It's your fave WordPress weekly email, now at issue 154!

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Rebecca, hello!

Welcome back to MasterWP Weekly, your weekly newsletter for WordPress professionals 👋

Last week Ben added an events section to the website. It was inspired by a conversation on Twitter where it was asked why WordPress developers don’t go to other web dev conferences. The most common answer was that they didn’t know about these other events, so this is our attempt at a solution. Each week you will find a list of upcoming events somewhere in the content. Let us know if there’s any we should add!
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Hello from Alex!
I had an excellent week in Oxford with the Ellipsis team meetup last week. We’re remote so only meet in person a couple of times a year, and I’m always amazed how much we’re able to get done in a couple of days. We’re also expanding our network of freelance writers, so if you want to work with us check out the link.
Hello from Ben!
This week I’ve pushed some updates to Toolbelt (it now does footnotes, and has a few bug fixes), and I’m planning the next version of my animation app Brush Ninja. It’s always fun making new things!
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Strattic raises $6.5M to bring static WordPress to the masses

Second big funding news in as many weeks

Strattic, a static hosting provider for WordPress, has raised $6.5m to “bring static WordPress to the masses”. Static hosting has been getting a lot of attention recently, not least because Strattic co-founder Miriam Schwab has been talking about it at WordCamps.

The idea with “static hosting” is you use WordPress as a static site which is updated when needed. This makes it faster and more secure by default. I don’t have sufficient grasp of the technical detail to comment much further, but this is another instance of “new” WordPress hosting (Convesio are another good example) which can ensure WordPress remains a great choice for a wider group of people.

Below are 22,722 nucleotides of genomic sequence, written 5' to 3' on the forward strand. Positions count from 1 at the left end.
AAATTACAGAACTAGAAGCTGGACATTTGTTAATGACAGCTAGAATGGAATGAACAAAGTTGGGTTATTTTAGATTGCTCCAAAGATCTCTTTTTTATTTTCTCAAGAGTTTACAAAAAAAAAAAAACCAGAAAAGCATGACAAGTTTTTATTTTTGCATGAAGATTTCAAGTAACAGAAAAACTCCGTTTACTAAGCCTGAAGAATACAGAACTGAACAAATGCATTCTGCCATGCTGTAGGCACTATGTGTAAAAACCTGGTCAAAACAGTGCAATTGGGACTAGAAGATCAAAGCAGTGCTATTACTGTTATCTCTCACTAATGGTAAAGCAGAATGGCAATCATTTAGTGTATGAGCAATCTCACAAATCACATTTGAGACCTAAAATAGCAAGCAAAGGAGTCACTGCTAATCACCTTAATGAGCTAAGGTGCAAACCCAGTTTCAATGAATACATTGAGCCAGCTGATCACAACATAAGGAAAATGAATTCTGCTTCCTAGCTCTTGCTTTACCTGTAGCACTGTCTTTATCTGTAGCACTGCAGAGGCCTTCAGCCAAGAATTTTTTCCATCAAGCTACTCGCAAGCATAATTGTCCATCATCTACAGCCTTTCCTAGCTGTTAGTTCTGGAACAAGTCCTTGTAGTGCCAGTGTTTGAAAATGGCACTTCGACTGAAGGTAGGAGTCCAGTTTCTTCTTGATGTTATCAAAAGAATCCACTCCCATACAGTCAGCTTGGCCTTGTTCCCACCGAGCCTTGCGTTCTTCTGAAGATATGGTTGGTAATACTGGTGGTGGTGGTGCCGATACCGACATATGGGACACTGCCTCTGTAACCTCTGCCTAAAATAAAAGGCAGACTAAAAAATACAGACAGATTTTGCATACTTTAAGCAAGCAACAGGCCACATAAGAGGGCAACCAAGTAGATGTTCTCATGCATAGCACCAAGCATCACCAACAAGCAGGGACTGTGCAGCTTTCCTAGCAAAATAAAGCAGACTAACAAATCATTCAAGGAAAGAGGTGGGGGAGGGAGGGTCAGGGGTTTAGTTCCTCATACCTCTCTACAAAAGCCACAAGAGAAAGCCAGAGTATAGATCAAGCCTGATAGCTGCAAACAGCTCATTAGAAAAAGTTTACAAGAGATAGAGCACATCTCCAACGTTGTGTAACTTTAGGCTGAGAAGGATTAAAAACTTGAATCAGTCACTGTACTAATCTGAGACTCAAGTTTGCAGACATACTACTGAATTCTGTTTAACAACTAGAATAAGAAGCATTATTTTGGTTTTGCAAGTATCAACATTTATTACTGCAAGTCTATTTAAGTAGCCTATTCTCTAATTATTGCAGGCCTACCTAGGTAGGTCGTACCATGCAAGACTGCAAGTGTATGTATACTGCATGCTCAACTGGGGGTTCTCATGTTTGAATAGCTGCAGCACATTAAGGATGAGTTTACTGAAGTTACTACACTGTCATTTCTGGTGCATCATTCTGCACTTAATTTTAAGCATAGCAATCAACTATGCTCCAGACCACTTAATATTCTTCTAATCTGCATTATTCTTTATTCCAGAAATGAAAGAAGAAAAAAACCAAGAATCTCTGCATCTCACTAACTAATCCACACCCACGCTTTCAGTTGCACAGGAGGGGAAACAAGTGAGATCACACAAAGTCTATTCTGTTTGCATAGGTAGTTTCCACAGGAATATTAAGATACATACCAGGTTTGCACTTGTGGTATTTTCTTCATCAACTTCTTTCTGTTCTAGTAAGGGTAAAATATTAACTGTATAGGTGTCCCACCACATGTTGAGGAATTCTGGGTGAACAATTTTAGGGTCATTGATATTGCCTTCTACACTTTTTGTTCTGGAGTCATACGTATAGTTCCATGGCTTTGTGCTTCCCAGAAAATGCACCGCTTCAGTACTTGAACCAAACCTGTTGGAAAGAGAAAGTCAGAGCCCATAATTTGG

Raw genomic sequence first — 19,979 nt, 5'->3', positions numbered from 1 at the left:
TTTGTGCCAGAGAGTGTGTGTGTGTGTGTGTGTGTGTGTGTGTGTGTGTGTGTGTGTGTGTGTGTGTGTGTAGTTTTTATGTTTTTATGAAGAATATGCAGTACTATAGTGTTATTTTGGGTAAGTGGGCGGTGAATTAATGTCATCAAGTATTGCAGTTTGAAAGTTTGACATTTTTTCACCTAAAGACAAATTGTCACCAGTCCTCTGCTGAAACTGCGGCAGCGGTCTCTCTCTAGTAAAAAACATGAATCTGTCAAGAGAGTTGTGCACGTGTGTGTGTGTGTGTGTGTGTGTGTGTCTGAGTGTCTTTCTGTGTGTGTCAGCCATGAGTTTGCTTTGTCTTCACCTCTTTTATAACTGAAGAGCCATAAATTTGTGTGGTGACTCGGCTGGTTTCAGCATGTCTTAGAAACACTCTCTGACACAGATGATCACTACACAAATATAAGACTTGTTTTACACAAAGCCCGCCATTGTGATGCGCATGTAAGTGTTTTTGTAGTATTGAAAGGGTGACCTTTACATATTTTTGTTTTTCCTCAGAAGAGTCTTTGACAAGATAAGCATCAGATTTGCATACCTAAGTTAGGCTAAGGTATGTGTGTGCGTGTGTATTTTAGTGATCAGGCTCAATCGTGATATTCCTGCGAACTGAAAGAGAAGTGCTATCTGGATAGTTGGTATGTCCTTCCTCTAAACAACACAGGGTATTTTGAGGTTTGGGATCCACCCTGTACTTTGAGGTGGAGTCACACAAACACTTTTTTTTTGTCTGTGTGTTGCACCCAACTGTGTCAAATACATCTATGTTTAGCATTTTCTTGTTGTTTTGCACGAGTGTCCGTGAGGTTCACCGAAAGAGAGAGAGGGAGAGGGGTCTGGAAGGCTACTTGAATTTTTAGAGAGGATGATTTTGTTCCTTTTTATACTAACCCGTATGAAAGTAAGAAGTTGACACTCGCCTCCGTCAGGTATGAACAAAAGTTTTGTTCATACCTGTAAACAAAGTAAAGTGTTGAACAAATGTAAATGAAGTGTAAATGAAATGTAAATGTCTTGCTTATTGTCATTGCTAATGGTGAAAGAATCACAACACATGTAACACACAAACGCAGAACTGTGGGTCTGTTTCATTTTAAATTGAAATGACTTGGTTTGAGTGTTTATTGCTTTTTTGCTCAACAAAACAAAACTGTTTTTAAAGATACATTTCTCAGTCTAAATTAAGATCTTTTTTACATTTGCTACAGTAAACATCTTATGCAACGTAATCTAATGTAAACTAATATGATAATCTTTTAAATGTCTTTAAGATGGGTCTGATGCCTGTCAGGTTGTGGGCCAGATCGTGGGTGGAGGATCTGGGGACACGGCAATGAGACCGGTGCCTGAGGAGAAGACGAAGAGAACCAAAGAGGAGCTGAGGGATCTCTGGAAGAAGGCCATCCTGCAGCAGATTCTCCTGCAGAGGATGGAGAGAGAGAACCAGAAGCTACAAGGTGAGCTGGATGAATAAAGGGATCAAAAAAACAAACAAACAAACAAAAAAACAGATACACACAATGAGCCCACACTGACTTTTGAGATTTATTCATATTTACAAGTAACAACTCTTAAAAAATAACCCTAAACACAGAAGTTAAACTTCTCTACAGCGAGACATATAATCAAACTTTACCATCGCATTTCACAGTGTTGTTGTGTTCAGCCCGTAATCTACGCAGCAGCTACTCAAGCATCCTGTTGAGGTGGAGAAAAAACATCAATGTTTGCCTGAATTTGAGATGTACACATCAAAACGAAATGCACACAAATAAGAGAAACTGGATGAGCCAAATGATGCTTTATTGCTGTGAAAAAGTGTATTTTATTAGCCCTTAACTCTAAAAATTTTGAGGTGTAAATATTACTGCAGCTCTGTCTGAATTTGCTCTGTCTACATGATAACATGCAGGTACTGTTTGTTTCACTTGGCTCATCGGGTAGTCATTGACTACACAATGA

From the TechCrunch post it sounds like the team are planning on using the money to expand faster: “The team plans to use the new funding to build out its product team and start rolling out new features quickly. Currently, for example, there are still a few types of sites that don’t work with Strattic, including those that use the popular WooCommerce system.”

What is interesting here is the list of investors includes Automattic. Automattic were also early investors in WP Engine so there’s form here. The article also reports Strattic were looking to raise $2m but were oversubscribed, coming back with $6.5m. I’ve been hearing noises about “traditional” venture capital starting to “wake up” to the opportunities in the WordPress ecosystem, so this is another indicator of that.

We covered that Elementor, also based in Israel, raised $15m in last week’s newsletter. What I missed is the pretty funny farce surrounding the publication; the news was embargoed but Post Status, whose post we linked, were not party to the embargo. They thus broke the news (I gather it showed up on Tech Crunch’s investor database) but were asked to remove the story along with people who had tweeted about it. Post Status didn’t remove the story, instead amplified it, and I like the idea this was all a ploy to get more attention. I guess it worked?